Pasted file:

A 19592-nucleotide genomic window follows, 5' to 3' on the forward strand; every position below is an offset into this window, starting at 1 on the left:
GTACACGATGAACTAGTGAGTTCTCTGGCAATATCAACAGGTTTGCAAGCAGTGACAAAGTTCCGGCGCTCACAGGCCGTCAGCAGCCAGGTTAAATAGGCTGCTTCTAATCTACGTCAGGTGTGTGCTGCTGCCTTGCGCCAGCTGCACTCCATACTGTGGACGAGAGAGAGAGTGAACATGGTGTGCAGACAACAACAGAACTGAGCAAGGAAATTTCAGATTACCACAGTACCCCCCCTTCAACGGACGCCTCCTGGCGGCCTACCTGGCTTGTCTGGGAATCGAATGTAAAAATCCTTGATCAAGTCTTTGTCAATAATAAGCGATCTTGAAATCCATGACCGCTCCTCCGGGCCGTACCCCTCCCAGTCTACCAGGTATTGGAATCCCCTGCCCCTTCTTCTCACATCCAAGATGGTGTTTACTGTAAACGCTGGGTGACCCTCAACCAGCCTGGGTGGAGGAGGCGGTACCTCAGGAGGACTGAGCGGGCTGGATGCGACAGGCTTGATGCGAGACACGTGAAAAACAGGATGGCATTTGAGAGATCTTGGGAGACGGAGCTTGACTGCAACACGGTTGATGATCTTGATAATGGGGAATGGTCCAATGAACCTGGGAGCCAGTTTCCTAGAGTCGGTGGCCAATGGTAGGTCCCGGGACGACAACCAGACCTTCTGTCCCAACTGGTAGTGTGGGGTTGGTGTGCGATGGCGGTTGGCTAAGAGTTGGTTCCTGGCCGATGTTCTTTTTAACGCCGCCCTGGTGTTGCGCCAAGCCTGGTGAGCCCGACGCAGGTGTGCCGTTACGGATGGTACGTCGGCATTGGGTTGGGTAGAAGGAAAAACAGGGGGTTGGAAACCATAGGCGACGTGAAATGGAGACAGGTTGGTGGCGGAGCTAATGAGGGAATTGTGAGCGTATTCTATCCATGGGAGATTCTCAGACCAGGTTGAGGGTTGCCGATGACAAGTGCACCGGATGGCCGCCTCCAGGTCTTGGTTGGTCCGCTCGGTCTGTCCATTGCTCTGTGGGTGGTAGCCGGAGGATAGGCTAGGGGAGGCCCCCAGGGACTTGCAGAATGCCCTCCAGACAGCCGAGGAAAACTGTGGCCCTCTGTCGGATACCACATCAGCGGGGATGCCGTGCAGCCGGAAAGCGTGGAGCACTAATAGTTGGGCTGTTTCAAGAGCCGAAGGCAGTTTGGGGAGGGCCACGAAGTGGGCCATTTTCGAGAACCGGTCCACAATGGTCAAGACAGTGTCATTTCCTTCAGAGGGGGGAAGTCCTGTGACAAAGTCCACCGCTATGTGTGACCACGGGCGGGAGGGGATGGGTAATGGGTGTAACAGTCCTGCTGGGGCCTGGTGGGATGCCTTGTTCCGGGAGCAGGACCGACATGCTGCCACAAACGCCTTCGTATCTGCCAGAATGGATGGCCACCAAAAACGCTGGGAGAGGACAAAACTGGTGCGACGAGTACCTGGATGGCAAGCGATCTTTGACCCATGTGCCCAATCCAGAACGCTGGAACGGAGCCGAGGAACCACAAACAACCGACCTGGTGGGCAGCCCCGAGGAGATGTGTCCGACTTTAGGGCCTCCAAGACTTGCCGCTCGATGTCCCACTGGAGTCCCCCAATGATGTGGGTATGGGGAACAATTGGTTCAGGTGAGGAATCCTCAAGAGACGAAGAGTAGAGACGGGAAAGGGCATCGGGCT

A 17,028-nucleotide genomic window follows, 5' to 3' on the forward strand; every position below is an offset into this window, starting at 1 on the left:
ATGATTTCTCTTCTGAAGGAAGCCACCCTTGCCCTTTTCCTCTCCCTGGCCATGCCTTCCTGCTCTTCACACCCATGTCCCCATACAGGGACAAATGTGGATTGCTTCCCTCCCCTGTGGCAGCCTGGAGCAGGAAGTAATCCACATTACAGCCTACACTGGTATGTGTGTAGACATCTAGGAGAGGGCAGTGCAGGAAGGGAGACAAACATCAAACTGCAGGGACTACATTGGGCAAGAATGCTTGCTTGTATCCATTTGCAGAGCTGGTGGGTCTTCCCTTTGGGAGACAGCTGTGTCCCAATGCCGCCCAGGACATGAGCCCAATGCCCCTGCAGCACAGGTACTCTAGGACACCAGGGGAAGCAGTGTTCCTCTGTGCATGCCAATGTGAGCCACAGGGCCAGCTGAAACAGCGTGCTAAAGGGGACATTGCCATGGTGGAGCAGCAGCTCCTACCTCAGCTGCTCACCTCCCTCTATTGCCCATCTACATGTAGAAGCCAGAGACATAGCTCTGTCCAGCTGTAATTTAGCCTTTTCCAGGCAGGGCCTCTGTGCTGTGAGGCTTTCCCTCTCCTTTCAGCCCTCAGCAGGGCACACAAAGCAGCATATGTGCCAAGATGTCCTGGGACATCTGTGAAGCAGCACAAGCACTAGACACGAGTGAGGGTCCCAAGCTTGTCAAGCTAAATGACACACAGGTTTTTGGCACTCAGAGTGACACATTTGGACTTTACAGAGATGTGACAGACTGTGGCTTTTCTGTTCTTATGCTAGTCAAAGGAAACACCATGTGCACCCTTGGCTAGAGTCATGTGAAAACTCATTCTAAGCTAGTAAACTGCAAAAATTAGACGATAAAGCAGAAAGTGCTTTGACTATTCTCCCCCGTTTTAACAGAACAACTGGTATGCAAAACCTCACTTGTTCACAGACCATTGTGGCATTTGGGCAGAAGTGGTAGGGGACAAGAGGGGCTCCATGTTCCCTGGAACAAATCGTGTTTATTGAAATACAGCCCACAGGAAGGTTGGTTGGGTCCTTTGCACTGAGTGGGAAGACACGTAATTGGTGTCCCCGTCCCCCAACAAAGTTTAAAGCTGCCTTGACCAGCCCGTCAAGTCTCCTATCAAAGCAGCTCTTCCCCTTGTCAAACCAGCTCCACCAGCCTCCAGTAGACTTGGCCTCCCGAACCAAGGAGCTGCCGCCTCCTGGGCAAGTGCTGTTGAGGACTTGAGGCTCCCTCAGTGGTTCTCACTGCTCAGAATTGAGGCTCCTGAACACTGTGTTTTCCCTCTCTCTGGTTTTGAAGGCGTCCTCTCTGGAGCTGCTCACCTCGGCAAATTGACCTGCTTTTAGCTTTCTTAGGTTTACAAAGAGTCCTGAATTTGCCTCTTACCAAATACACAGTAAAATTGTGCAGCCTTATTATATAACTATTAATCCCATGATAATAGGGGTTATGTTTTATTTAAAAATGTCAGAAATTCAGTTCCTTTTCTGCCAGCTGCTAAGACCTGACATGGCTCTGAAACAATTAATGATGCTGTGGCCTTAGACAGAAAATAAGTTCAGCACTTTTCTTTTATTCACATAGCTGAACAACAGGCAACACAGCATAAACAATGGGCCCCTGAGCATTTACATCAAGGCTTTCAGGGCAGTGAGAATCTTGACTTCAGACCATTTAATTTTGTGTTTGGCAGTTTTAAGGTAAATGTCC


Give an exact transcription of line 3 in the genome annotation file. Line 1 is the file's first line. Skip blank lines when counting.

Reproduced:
A 17,028-nucleotide genomic window follows, 5' to 3' on the forward strand; every position below is an offset into this window, starting at 1 on the left: